It’s over a year ago that companies all over the globe kickstarted an unprecedented mission to shift their organisations online and become fully-remote. Caught by surprise, IT departments scrambled to ensure staff were accommodated to work from home for the foreseeable, inevitably leading to a lot of security concerns. Are our VPNs up-to-scratch? How do we ensure everyone completes mandatory software updates while away from the office? And for those who have managed to survive the year without being subject to any serious security threats, these teams now face a brand new challenge as the UK prepares to return its workforce back to the office.
In an ideal world, most of us would be making use of Zero Trust Networking (ZTN) or Secure Access Service Edge (SASE) for accessing our systems and apps, making the transition in and out of the office for most workers effortless, but very few of us are there yet. If we still have a perimeter, we will need to approach reintegration with care, as our devices and data have been outside the reach of management tools. To help with this, here are some ideas on how to manage a few common situations we can expect to see in the post-pandemic office:
With the majority of the workforce stuck at home, many IT teams lost the ability to enforce crucial updates. To help with this, consider applying a slightly restricted quarantine LAN to isolate those particular devices, giving your team a chance to check their security before incorporating them into the corporate LAN environment. This would be very easy to do using the guest Wi-Fi function of your wireless network, whilst enabling productivity to continue with the added safety of being able to quickly block or disconnect misbehaving devices.
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It’s child’s play… or more it shouldn’t be
It was inevitable with the amount of Zoom quizzes, online classes and available streaming services that, throughout the lockdown, your employees may have been using their devices for other purposes. Checking the integrity of company devices will be critical when returning to the office, so I recommend running full system scans using your endpoint security product, on top of ensuring all OS and application updates are completed.
It might also be prudent to check for the installation of games, chat, social media and other tools that may have been needed as a work around, but now should no longer be needed. When it comes to software, less is more.
Lurking in the shadows
Shadow IT is a problem at the best of times and, to be honest, you have to admire the ingenuity of employees doing what they can in a time of crisis to get their job done. However, this could well, of course, have led to well-intentioned employees downloading something that they really should not have. For this, consider an IT amnesty program. Ask employees to share what tools they have had to download themselves while away that weren’t accessible or provided by IT. On top of getting a better sense of what to expect, this presents a perfect opportunity to learn where the gaps in your remote work strategy are and be sure to get sensitive data identified and brought back in where it can be protected and controlled. For example, apps and services like Dropbox, Facebook Messenger, WhatsApp, Slack and Google Docs will be commonly found across many devices.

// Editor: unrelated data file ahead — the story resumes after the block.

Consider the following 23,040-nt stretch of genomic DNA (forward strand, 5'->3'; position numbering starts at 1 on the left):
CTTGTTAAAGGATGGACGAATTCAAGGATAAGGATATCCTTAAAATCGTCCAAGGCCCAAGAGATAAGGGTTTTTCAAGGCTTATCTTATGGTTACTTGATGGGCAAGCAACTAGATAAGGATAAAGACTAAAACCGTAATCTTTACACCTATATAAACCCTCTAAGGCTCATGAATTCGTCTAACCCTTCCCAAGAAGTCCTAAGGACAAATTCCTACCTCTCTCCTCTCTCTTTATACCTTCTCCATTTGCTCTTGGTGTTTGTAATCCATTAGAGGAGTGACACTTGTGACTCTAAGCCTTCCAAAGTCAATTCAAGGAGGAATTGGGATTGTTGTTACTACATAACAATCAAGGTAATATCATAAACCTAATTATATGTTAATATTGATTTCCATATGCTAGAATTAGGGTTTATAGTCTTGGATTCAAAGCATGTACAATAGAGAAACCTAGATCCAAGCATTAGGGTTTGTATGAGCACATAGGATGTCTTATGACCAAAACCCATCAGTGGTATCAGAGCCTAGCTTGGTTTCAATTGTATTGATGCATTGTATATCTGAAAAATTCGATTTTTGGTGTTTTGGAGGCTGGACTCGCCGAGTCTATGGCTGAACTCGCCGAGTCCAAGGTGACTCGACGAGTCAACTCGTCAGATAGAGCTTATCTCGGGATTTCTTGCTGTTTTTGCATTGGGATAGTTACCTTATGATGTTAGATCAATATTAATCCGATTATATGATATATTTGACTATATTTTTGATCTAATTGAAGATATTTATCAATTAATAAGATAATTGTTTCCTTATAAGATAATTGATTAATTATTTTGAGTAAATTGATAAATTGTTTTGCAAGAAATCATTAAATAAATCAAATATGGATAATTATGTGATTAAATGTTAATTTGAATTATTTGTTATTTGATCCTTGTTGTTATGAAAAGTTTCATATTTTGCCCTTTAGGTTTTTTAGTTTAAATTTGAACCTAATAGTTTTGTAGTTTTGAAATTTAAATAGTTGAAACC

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Heads were most definitely in the Cloud
For users without VPN access to company file shares (be it new starters, freelancers, etc.), the use of personal cloud services and removable media will likely have been utilised. This is to be expected, as IT teams will have been stretched thin for the first few months of home working, trying to ensure everything was running smoothly. Going forward, work toward the elimination of these devices as a whole, as they are difficult to encrypt and easy to lose. Be sure everyone knows about your organisation’s cloud storage service and help staff move any documents stored on personal devices or clouds to the officially sanctioned tools.
Compliance with the Data Protection Act can be difficult at the best of times, so the importance of this process should be explained to staff. Similar to the app amnesty program, people should feel comfortable coming forward to ensure protection of your data is treated with the respect it deserves.
As more people become vaccinated, the pressure to send employees back to the office has been growing with each passing day, signalling a tough job ahead for even the most seasoned IT professional. However, I see this as an excellent opportunity to implement new policies, embrace more secure modern tools that enable remote/hybrid working, and maybe even cut down on the amount of work travel as we become more accustomed to online meetings. The goal here for any IT team is to avoid unsuspecting carriers introducing any unwanted guests which could severely damage your network. Take the time needed to ensure everyone can return with ease without fear of a compromised machine sending your organisation back to square one.